Data Scape Limited v. Dropbox, Inc.

Western District of Texas, txwd-6:2019-cv-00316

COMPLAINT (Filing fee $ 400 receipt number 0542-12138097), filed by Data Scape Limited.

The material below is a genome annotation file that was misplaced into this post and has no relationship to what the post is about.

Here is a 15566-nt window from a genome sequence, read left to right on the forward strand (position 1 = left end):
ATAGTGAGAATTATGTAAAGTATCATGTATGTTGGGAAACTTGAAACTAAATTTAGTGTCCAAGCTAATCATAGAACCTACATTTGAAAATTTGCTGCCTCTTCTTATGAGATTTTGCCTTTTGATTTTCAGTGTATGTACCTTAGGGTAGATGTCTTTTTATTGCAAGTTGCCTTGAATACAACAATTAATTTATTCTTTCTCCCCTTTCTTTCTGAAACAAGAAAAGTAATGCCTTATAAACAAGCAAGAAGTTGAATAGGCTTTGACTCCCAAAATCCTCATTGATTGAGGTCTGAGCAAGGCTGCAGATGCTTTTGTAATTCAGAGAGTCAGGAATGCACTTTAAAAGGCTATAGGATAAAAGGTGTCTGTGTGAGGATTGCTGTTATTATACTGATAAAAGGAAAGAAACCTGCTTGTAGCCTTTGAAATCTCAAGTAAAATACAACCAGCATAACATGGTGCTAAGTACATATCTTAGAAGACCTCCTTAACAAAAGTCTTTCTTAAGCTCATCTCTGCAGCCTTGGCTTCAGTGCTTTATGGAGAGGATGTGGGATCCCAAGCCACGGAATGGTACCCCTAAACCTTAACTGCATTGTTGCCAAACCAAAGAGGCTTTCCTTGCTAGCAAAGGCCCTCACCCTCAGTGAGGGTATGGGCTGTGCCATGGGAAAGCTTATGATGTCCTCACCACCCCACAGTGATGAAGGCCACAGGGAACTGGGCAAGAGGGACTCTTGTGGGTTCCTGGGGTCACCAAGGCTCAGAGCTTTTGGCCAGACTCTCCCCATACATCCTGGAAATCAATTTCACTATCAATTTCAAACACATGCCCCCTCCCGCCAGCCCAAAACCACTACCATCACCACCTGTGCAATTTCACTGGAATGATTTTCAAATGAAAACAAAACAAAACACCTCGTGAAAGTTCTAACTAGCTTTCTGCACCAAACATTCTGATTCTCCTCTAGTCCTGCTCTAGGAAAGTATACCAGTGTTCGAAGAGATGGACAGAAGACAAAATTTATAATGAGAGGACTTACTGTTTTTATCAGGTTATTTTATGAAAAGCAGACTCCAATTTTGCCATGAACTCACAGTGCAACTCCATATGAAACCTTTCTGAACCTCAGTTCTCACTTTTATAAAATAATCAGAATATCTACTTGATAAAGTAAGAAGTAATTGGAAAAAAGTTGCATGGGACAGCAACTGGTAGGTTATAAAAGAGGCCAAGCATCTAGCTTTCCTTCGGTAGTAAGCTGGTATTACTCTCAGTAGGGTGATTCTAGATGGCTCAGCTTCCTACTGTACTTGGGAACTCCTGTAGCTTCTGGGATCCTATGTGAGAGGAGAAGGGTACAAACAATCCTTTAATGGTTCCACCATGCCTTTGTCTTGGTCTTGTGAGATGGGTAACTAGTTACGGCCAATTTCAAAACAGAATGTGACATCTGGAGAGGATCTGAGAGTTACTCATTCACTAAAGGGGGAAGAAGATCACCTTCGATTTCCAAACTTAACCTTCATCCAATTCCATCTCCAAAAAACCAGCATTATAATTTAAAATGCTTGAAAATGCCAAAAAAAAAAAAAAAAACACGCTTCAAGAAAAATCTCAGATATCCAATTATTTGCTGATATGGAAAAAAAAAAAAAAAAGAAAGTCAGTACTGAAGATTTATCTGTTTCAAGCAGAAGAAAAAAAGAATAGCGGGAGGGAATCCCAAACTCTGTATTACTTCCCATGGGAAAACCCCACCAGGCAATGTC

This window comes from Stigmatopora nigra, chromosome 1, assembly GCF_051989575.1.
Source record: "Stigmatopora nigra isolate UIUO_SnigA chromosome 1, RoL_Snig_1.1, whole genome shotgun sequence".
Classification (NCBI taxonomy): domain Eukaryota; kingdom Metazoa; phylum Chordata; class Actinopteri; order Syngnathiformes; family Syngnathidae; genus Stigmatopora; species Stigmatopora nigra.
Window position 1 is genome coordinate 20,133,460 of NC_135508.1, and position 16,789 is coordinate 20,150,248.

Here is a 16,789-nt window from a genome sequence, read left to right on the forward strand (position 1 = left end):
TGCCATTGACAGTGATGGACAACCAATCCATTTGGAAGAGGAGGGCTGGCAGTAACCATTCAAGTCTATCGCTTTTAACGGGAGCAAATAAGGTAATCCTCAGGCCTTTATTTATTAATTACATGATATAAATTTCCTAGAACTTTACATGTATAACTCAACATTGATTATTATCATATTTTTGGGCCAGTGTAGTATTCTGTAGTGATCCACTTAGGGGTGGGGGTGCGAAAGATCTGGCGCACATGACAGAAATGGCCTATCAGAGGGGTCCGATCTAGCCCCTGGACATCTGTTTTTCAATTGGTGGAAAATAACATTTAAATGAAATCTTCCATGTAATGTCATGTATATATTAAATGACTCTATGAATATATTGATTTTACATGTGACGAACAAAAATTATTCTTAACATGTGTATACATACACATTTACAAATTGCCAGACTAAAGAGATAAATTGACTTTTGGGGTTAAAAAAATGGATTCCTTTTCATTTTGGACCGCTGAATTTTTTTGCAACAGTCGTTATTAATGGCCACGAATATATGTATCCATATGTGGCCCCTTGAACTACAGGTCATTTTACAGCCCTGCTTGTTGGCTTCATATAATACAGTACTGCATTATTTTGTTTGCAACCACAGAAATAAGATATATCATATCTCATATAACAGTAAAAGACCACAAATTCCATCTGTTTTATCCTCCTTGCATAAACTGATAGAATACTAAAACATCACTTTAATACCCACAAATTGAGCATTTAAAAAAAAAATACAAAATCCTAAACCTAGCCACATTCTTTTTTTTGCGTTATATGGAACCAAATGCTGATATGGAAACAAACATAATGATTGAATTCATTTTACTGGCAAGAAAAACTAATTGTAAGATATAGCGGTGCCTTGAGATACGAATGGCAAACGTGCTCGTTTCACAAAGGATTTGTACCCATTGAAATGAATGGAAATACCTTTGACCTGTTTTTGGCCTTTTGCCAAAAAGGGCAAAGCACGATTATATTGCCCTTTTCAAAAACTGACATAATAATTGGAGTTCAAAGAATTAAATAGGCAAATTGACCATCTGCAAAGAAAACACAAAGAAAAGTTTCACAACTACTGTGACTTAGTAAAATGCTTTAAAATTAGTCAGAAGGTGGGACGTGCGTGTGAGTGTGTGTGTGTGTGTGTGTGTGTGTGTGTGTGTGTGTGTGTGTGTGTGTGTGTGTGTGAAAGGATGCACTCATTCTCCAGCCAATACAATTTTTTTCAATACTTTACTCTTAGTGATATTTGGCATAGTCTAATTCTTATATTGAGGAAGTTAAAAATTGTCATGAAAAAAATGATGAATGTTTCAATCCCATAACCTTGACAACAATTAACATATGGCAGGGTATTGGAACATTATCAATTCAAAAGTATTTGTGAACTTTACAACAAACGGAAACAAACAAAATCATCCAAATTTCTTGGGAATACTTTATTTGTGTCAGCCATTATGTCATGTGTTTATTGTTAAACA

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3 UNITED STATES DISTRICT COURT IN THE WESTERN DISTRICT OF TEXAS WACO DIVISION DATA SCAPE LIMITED, C.A. No. 6:19-cv-00316 Plaintiff, v. JURY TRIAL DEMANDED DROPBOX, INC., Defendant. COMPLAINT FOR PATENT INFRINGEMENT This is an action for patent infringement arising under the Patent Laws of the United States of America, 35 U.S.C. § 1 et seq. in which plaintiff Data Scape Limited ("Plaintiff," "Data Scape") makes the following allegations against defendant Dropbox, Inc. ("Defendant," "Dropbox"): PARTIES 1. Data Scape is a company organized under the laws of Ireland with its office located at Office 115, 4-5 Burton Hall Road, Sandyford, Dublin 18, Ireland. 2. On information and belief, Defendant Dropbox, Inc. is a Delaware corporation with a principal place of business at 333 Brannan Street, San Francisco, CA 94107. Dropbox may be served through its registered agent, Corporation Service Company, 251 Little Falls Drive, Wilmington, DE 19808. JURISDICTION AND VENUE 3. This action arises under the patent laws of the United States, Title 35 of the United States Code. This Court has original subject matter jurisdiction pursuant to 28 U.S.C. §§ 1331 and 1338(a). 1 3 4. This Court has personal jurisdiction over the defendant in this action because the defendant has committed acts within the Western District of Texas giving rise to this action and has established minimum contacts with this forum such that the exercise of jurisdiction over the defendant would not offend traditional notions of fair play and substantial justice. The defendant, directly and through subsidiaries or intermediaries, has committed and continues to commit acts of infringement in this District by, among other things, offering to sell and selling products and/or services that infringe the asserted patents. 5. Venue is proper in this district under 28 U.S.C. § 1400(b). Upon information and belief, Dropbox is registered to do business in Texas. Upon information and belief, Dropbox has transacted business in the Western District of Texas and has committed acts of direct and indirect infringement in this District. Dropbox has a regular and established place of business in Western District of Texas. For example, Dropbox an office in Austin, Texas where it employs sales and user operations teams. COUNT I INFRINGEMENT OF U.S. PATENT NO. 10,277,675 6. Data Scape is the owner by assignment of United States Patent No. 10,277,675 ("the '675 Patent"), entitled "Communication System And Its Method and Communication Apparatus And Its Method." The '675 Patent was duly and legally issued by the United States Patent and Trademark Office on July 17, 2018. A true and correct copy of the '675 Patent is included as Exhibit A. 7. Dropbox has offered for sale, sold and/or imported into the United States products and services that infringe the '675 Patent, and continues to do so. By way of illustrative example, these infringing products and services include, without limitation, 2 3 Defendant's products and services, e.g., Dropbox services, including Dropbox Business, and all versions and variations thereof since the issuance of the '675 Patent ("Accused Instrumentalities"). 8. Dropbox has directly infringed and continues to infringe the '675 Patent, for example, by making, selling, offering for sale, and/or importing the Accused Instrumentalities, and through its own use and testing of the Accused Instrumentalities. Dropbox uses the Accused Instrumentalities for its own internal non-testing business purposes, while testing the Accused Instrumentalities, and while providing technical support and repair services for the Accused Instrumentalities to its customers. 9. For example, the Accused Instrumentalities infringe Claim 1 (as well as other claims) of the '675 Patent. One non-limiting example of the Accused Instrumentalities' infringement is presented below: 10. The Accused Instrumentalities include "[a] communication system including a first apparatus having a first hardware storage medium, and a second apparatus." For example, Dropbox Business communicates data stored on a second apparatus (e.g. Dropbox servers and associated services) to a first apparatus with a first storage medium (e.g. a user's device with the Dropbox desktop app installed). See, e.g., "Dropbox Business Security" available at https://cfl.dropboxstatic.com/static/business/resources/dfb_security_whitepaper- vfllunodj.pdf: 3 3 11. The Accused Instrumentalities include a second apparatus comprising: "a second hardware storage medium configured to store management information of data to be transferred to said first storage medium." For example, Dropbox Business includes a storage medium (e.g., the various servers and associated services) configured to store management information (e.g., metadata and sync settings for Smart Sync) of data to be transferred to the user device. See, e.g., "Dropbox Business Security" at 4-5: 4 3 5 3 See also "Smart Sync" available at https://www.dropbox.com/help/desktop-web/smart- sync: 12. The Accused Instrumentalities further include a second apparatus comprising "a hardware interface configured to communicate data with said first apparatus." For example, Dropbox Business provides a communicator (e.g., one that uses SSL/TLS protocols) configured to communicate with the first apparatus (e.g. a user device). See, e.g., "Dropbox Business Security" at 4, 5: 6 3 13. The Accused Instrumentalities further include a second apparatus comprising "a processor configured to: detect whether said first apparatus and said second apparatus are connected." For example, Dropbox Business includes a detector configured to determine when the user device is connected (e.g. linked devices). See, e.g., "Dropbox Business Security" at 3-5: 7 3 14. The Accused Instrumentalities further include a second apparatus comprising "a processor configured to: . . . select certain data to be transferred" [and] "edit said management information based on said selection without regard to the connection of said first apparatus and said second apparatus." For example, Dropbox Business includes an editor configured to select certain data to be transferred and to edit the management information (e.g. metadata and sync settings for Smart Sync) based on the selection without regard to the connection of the user device. See, e.g., "Smart Sync for Team Admins" available at https://www.dropbox.com/help/desktop-web/smart-sync-admins: 8 3 See also "Smart Sync" available at https://www.dropbox.com/help/desktop-web/smart- sync: 15. The Accused Instrumentalities further include a second apparatus comprising "a processor configured to: . . . compare said management information edited by said processor with management information of data stored in said first storage 9 3 medium." For example, Dropbox Business includes a controller configured to compare the management information edited by the editor with management information of data stored in the user device (e.g. through the Processing Service, the Metadata Service, or the Notification Service), and transmits data in the various servers of Dropbox Business based on the result of the comparison. See, e.g., "Dropbox Business Security" at 3-5: 10 3 See also "Smart Sync" available at https://www.dropbox.com/help/desktop-web/smart- sync: 16. The Accused Instrumentalities further include a second apparatus comprising "a processor configured to: . . . transmit the selected data stored in said second apparatus to said first apparatus via said hardware interface based on said management information edited by said processor when said processor detects that said first apparatus and said second apparatus are connected based upon a result of the comparison." For example, Dropbox Business includes a controller configured to control transfer of the 11 3 selected data stored in the Storage Servers to the user device when the user device is connected. See, e.g., "Dropbox Business Security" at 3-5: See also "Smart Sync" available at https://www.dropbox.com/help/desktop-web/smart- sync: 12 3 17. Dropbox has had knowledge of the '675 Patent and its infringement since at least the filing of the original Complaint in this action, or shortly thereafter, including by way of this lawsuit. By the time of trial, Dropbox will have known and intended (since receiving such notice) that its continued actions would actively induce and contribute to the infringement of the claims of the '675 Patent. 18. Dropbox's affirmative acts of making, using, selling, offering for sale, and/or importing the Accused Instrumentalities have induced and continue to induce users of the Accused Instrumentalities to use the Accused Instrumentalities in their normal and 13 3 customary way to infringe the claims of the '675 Patent. Use of the Accused Instrumentalities in their ordinary and customary fashion results in infringement of the claims of the '675 Patent. 19. For example, Dropbox explains to customers the benefits of using the Accused Instrumentalities, such as by touting their advantages of saving space on hard drives and maintaining access to stored files without using hard drive space in the case of the Dropbox Business feature named "Smart Sync.". Dropbox also induces its customers to use the Accused Instrumentalities to infringe other claims of the '675 Patent. Dropbox specifically intended and was aware that the normal and customary use of the Accused Instrumentalities on compatible systems would infringe the '675 Patent. Dropbox performed the acts that constitute induced infringement, and would induce actual infringement, with the knowledge of the '675 Patent and with the knowledge, or willful blindness to the probability, that the induced acts would constitute infringement. On information and belief, Dropbox engaged in such inducement to promote the sales of the Accused Instrumentalities, e.g., through its user manuals, product support, marketing materials, demonstrations, installation support, and training materials to actively induce the users of the accused products to infringe the '675 Patent. Accordingly, Dropbox has induced and continues to induce end users of the accused products to use the accused products in their ordinary and customary way with compatible systems to make and/or use systems infringing the '675 Patent, knowing that such use of the Accused Instrumentalities with compatible systems will result in infringement of the '675 Patent. Accordingly, Dropbox has been (since at least as of filing of the original complaint), and currently is, inducing infringement of the '675 Patent, in violation of 35 U.S.C. § 271(b). 14 3 20. Dropbox has also infringed, and continues to infringe, claims of the '675 Patent by offering to commercially distribute, commercially distributing, making, and/or importing the Accused Instrumentalities, which are used in practicing the process, or using the systems, of the '675 Patent, and constitute a material part of the invention. Defendant knows the components in the Accused Instrumentalities to be especially made or especially adapted for use in infringement of the '675 Patent, not a staple article, and not a commodity of commerce suitable for substantial noninfringing use. For example, the ordinary way of using the Accused Instrumentalities infringes the patent claims, and as such, is especially adapted for use in infringement. Accordingly, Dropbox has been, and currently is, contributorily infringing the '675 Patent, in violation of 35 U.S.C. § 271(c). 21. For similar reasons, Dropbox also infringes the '675 Patent by supplying or causing to be supplied in or from the United States all or a substantial portion of the components of the Accused Instrumentalities, where such components are uncombined in whole or in part, in such manner as to actively induce the combination of such components outside of the United States in a manner that would infringe the '675 Patent if such combination occurred within the United States. For example, Dropbox supplies or causes to be supplied in or from the United States all or a substantial portion of the hardware (e.g., storage and metadata servers) and software (e.g., Dropbox Business software) components of the Accused Instrumentalities in such a manner as to actively induce the combination of such components (e.g., by instructing users to rely on multiple servers that save redundant copies of metadata and content in a typical Dropbox Business system) outside of the United States. 15 3 22. Dropbox also indirectly infringes the '675 Patent by supplying or causing to be supplied in or from the United States components of the Accused Instrumentalities that are especially made or especially adapted for use in infringing the '675 Patent and are not a staple article or commodity of commerce suitable for substantial non-infringing use, and where such components are uncombined in whole or in part, knowing that such components are so made or adapted and intending that such components are combined outside of the United States in a manner that would infringe the '675 Patent if such combination occurred within the United States. Because the Accused Instrumentalities are designed to operate as the claimed system and apparatus, the Accused Instrumentalities have no substantial non-infringing uses, and any other uses would be unusual, far-fetched, illusory, impractical, occasional, aberrant, or experimental. For example, Dropbox supplies or causes to be supplied in or from the United States all or a substantial portion of the hardware (e.g., separate Storage servers and Metadata servers) and software (e.g., Dropbox Business software) components that are especially made or especially adapted for use in the Accused Instrumentalities, where such hardware and software components are not staple articles or commodities of commerce suitable for substantial noninfringing use, knowing that such components are so made or adapted and intending that such components are combined outside of the United States, as evidenced by Dropbox's own actions or instructions to users, and enabling and configuring the infringing functionalities of the Accused Instrumentalities. 23. As a result of Defendant's infringement of the '675 Patent, Plaintiff Data Scape is entitled to monetary damages in an amount adequate to compensate for Dropbox's 16 3 infringement, but in no event less than a reasonable royalty for the use made of the invention by Dropbox, together with interest and costs as fixed by the Court. COUNT II INFRINGEMENT OF U.S. PATENT NO. 10,027,751 24. Data Scape is the owner by assignment of United States Patent No. 10,027,751 ("the '751 Patent"), entitled "Communication System And Its Method and Communication Apparatus And Its Method." The '751 Patent was duly and legally issued by the United States Patent and Trademark Office on July 17, 2018. A true and correct copy of the '751 Patent is included as Exhibit B. 25. Dropbox has offered for sale, sold and/or imported into the United States products and services that infringe the '751 Patent, and continues to do so. By way of illustrative example, these infringing products and services include, without limitation, Defendant's products and services, e.g., Dropbox services, including Dropbox Business, and all versions and variations thereof since the issuance of the '751 Patent ("Accused Instrumentalities"). 26. Dropbox has directly infringed and continues to infringe the '751 Patent, for example, by making, selling, offering for sale, and/or importing the Accused Instrumentalities, and through its own use and testing of the Accused Instrumentalities. Dropbox uses the Accused Instrumentalities for its own internal non-testing business purposes, while testing the Accused Instrumentalities, and while providing technical support and repair services for the Accused Instrumentalities to its customers. 17 3 27. For example, the Accused Instrumentalities infringe Claim 1 (as well as other claims) of the '751 Patent. One non-limiting example of the Accused Instrumentalities' infringement is presented below: 28. The Accused Instrumentalities include "[a] communication apparatus configured to transmit data to an apparatus." For example, Dropbox Business communicates data stored on a one device (e.g. Dropbox servers and associated services) to another device (e.g. a user's device with the Dropbox desktop app installed). See, e.g., "Dropbox Business Security" available at https://cfl.dropboxstatic.com/static/business/resources/dfb_security_whitepaper- vfllunodj.pdf: 29. The Accused Instrumentalities include a communication apparatus comprising: "a hardware storage medium configured to store management information of data to be transferred to the apparatus." For example, Dropbox Business includes a storage 18 3 medium (e.g., the various servers and associated services) configured to store management information (e.g., metadata and sync settings for Smart Sync) of data to be transferred to the user device. See, e.g., "Dropbox Business Security" at 4-5: 19 3 See also "Smart Sync" available at https://www.dropbox.com/help/desktop-web/smart- sync: 30. The Accused Instrumentalities further include a communication apparatus comprising "a communicator configured to communicate data with the apparatus." For example, Dropbox Business provides a communicator (e.g., one that uses SSL/TLS protocols) configured to communicate with the first apparatus (e.g. a user device). See, e.g., "Dropbox Business Security" at 4, 5: 20 3 31. The Accused Instrumentalities further include a communication apparatus comprising "a detector configured to detect whether the communication apparatus and the apparatus are connected." For example, Dropbox Business includes a detector configured to determine when the user device is connected (e.g. linked devices). See, e.g., "Dropbox Business Security" at 3-5: 21 3 32. The Accused Instrumentalities further include a communication apparatus comprising "an editor configured to select certain data to be transferred and to edit the management information based on the selection without regard to the connection of the communication apparatus and the apparatus." For example, Dropbox Business includes an editor configured to select certain data to be transferred and to edit the management information (e.g. metadata and sync settings for Smart Sync) based on the selection without regard to the connection of the user device. See, e.g., "Smart Sync for Team Admins" available at https://www.dropbox.com/help/desktop-web/smart-sync-admins: 22 3 See also "Smart Sync" available at https://www.dropbox.com/help/desktop-web/smart- sync: 33. The Accused Instrumentalities further include a communication apparatus comprising "a controller configured to control transfer of the selected data stored in the communication apparatus to the apparatus via the communicator based on the management 23 3 information edited by the editor when the detector detects that the communication apparatus and the apparatus are connected." For example, Dropbox Business includes a controller configured to control transfer of the selected data stored in the Storage Servers to the user device when the user device is connected. See, e.g., "Dropbox Business Security" at 3-5: See also "Smart Sync" available at https://www.dropbox.com/help/desktop-web/smart- sync: 24 3 34. The Accused Instrumentalities further include a communication apparatus with a controller, "wherein the controller is configured to compare the management information edited by the editor with management information of data stored in the apparatus." For example, Dropbox Business includes a controller configured to compare the management information edited by the editor with management information of data stored in the user device (e.g. through the Processing Service, the Metadata Service, or the Notification Service), and transmits data in the various servers of Dropbox Business based on the result of the comparison. See, e.g., "Dropbox Business Security" at 3-5: 25 3 See also "Smart Sync" available at https://www.dropbox.com/help/desktop-web/smart- sync: 26 3 35. The Accused Instrumentalities further include a communication apparatus with a controller, "wherein the controller is configured to. . . determine a size of the selected data in the communication apparatus" and "transmit data in the communication apparatus based on result of the comparison and the determination." For example, the Accused Instrumentalities keep track of the amount of space available for data transmission and will cease transferring data if storage limitations are reached on either the server or the user device. See, e.g., "I'm having trouble with my storage space limit", available at https://help.dropbox.com/space/over-storage-limit#full: 27 3 See also "Won't Sync Due to Space", available at https://www.dropboxforum.com/t5/Syncing-and-uploads/Won-t-Sync-Due-to-Space/td- p/337206: 36. Dropbox has had knowledge of the '751 Patent and its infringement since at least the filing of the original Complaint in this action, or shortly thereafter, including by way of this lawsuit. By the time of trial, Dropbox will have known and intended (since 28 3 receiving such notice) that its continued actions would actively induce and contribute to the infringement of the claims of the '751 Patent. 37. Dropbox's affirmative acts of making, using, selling, offering for sale, and/or importing the Accused Instrumentalities have induced and continue to induce users of the Accused Instrumentalities to use the Accused Instrumentalities in their normal and customary way to infringe the claims of the '751 Patent. Use of the Accused Instrumentalities in their ordinary and customary fashion results in infringement of the claims of the '751 Patent. 38. For example, Dropbox explains to customers the benefits of using the Accused Instrumentalities, such as by touting their advantages of saving space on hard drives and maintaining access to stored files without using hard drive space in the case of the Dropbox Business feature named "Smart Sync.". Dropbox also induces its customers to use the Accused Instrumentalities to infringe other claims of the '751 Patent. Dropbox specifically intended and was aware that the normal and customary use of the Accused Instrumentalities on compatible systems would infringe the '751 Patent. Dropbox performed the acts that constitute induced infringement, and would induce actual infringement, with the knowledge of the '751 Patent and with the knowledge, or willful blindness to the probability, that the induced acts would constitute infringement. On information and belief, Dropbox engaged in such inducement to promote the sales of the Accused Instrumentalities, e.g., through its user manuals, product support, marketing materials, demonstrations, installation support, and training materials to actively induce the users of the accused products to infringe the '751 Patent. Accordingly, Dropbox has induced and continues to induce end users of the accused products to use the accused 29 3 products in their ordinary and customary way with compatible systems to make and/or use systems infringing the '751 Patent, knowing that such use of the Accused Instrumentalities with compatible systems will result in infringement of the '751 Patent. Accordingly, Dropbox has been (since at least as of filing of the original complaint), and currently is, inducing infringement of the '751 Patent, in violation of 35 U.S.C. § 271(b). 39. Dropbox has also infringed, and continues to infringe, claims of the '751 Patent by offering to commercially distribute, commercially distributing, making, and/or importing the Accused Instrumentalities, which are used in practicing the process, or using the systems, of the '751 Patent, and constitute a material part of the invention. Defendant knows the components in the Accused Instrumentalities to be especially made or especially adapted for use in infringement of the '751 Patent, not a staple article, and not a commodity of commerce suitable for substantial noninfringing use. For example, the ordinary way of using the Accused Instrumentalities infringes the patent claims, and as such, is especially adapted for use in infringement. Accordingly, Dropbox has been, and currently is, contributorily infringing the '751 Patent, in violation of 35 U.S.C. § 271(c). 40. For similar reasons, Dropbox also infringes the '751 Patent by supplying or causing to be supplied in or from the United States all or a substantial portion of the components of the Accused Instrumentalities, where such components are uncombined in whole or in part, in such manner as to actively induce the combination of such components outside of the United States in a manner that would infringe the '751 Patent if such combination occurred within the United States. For example, Dropbox supplies or causes to be supplied in or from the United States all or a substantial portion of the hardware (e.g., storage and metadata servers) and software (e.g., Dropbox Business software) components 30 3 of the Accused Instrumentalities in such a manner as to actively induce the combination of such components (e.g., by instructing users to rely on multiple servers that save redundant copies of metadata and content in a typical Dropbox Business system) outside of the United States. 41. Dropbox also indirectly infringes the '751 Patent by supplying or causing to be supplied in or from the United States components of the Accused Instrumentalities that are especially made or especially adapted for use in infringing the '751 Patent and are not a staple article or commodity of commerce suitable for substantial non-infringing use, and where such components are uncombined in whole or in part, knowing that such components are so made or adapted and intending that such components are combined outside of the United States in a manner that would infringe the '751 Patent if such combination occurred within the United States. Because the Accused Instrumentalities are designed to operate as the claimed system and apparatus, the Accused Instrumentalities have no substantial non-infringing uses, and any other uses would be unusual, far-fetched, illusory, impractical, occasional, aberrant, or experimental. For example, Dropbox supplies or causes to be supplied in or from the United States all or a substantial portion of the hardware (e.g., separate Storage servers and Metadata servers) and software (e.g., Dropbox Business software) components that are especially made or especially adapted for use in the Accused Instrumentalities, where such hardware and software components are not staple articles or commodities of commerce suitable for substantial noninfringing use, knowing that such components are so made or adapted and intending that such components are combined outside of the United States, as evidenced by Dropbox's own actions or 31 3 instructions to users, and enabling and configuring the infringing functionalities of the Accused Instrumentalities. 42. As a result of Defendant's infringement of the '751 Patent, Plaintiff Data Scape is entitled to monetary damages in an amount adequate to compensate for Dropbox's infringement, but in no event less than a reasonable royalty for the use made of the invention by Dropbox, together with interest and costs as fixed by the Court. PRAYER FOR RELIEF WHEREFORE, Plaintiff Data Scape respectfully requests that this Court enter: a. A judgment in favor of Plaintiff that Dropbox has infringed, either literally and/or under the doctrine of equivalents, the '675 Patent and '751 Patent (together, "asserted patents"); b. A permanent injunction prohibiting Dropbox from further acts of infringement of the asserted patents; c. A judgment and order requiring Dropbox to pay Plaintiff its damages, costs, expenses, and prejudgment and post-judgment interest for its infringement of the asserted patents, as provided under 35 U.S.C. § 284; d. A judgment and order requiring Dropbox to provide an accounting and to pay supplemental damages to Data Scape, including without limitation, prejudgment and post-judgment interest; e. A judgment and order finding that this is an exceptional case within the meaning of 35 U.S.C. § 285 and awarding to Plaintiff its reasonable attorneys' fees against Dropbox; and 32 3 f. Any and all other relief as the Court may deem appropriate and just under the circumstances. DEMAND FOR JURY TRIAL Plaintiff, under Rule 38 of the Federal Rules of Civil Procedure, requests a trial by jury of any issues so triable by right. Dated: May 21, 2019 Respectfully submitted, /s/ Marc A. Fenster Marc A. Fenster Marc A. Fenster (CA SBN 181067) Email: mfenster@raklaw.com Reza Mirzaie (CA SBN 246953) Email: rmirzaie@raklaw.com Brian D. Ledahl (CA SBN 186579) Email: bledahl@raklaw.com Paul A. Kroeger (CA SBN 229074) Email: pkroeger@raklaw.com C. Jay Chung (CA SBN 252794) Email: jchung@raklaw.com Philip X. Wang (CA SBN 262239) Email: pwang@raklaw.com RUSS AUGUST & KABAT 12424 Wilshire Blvd., 12th Floor Los Angeles, California 90025 Telephone: (310) 826-7474 Facsimile: (310) 826-6991 Attorneys for Plaintiff Data Scape Limited 33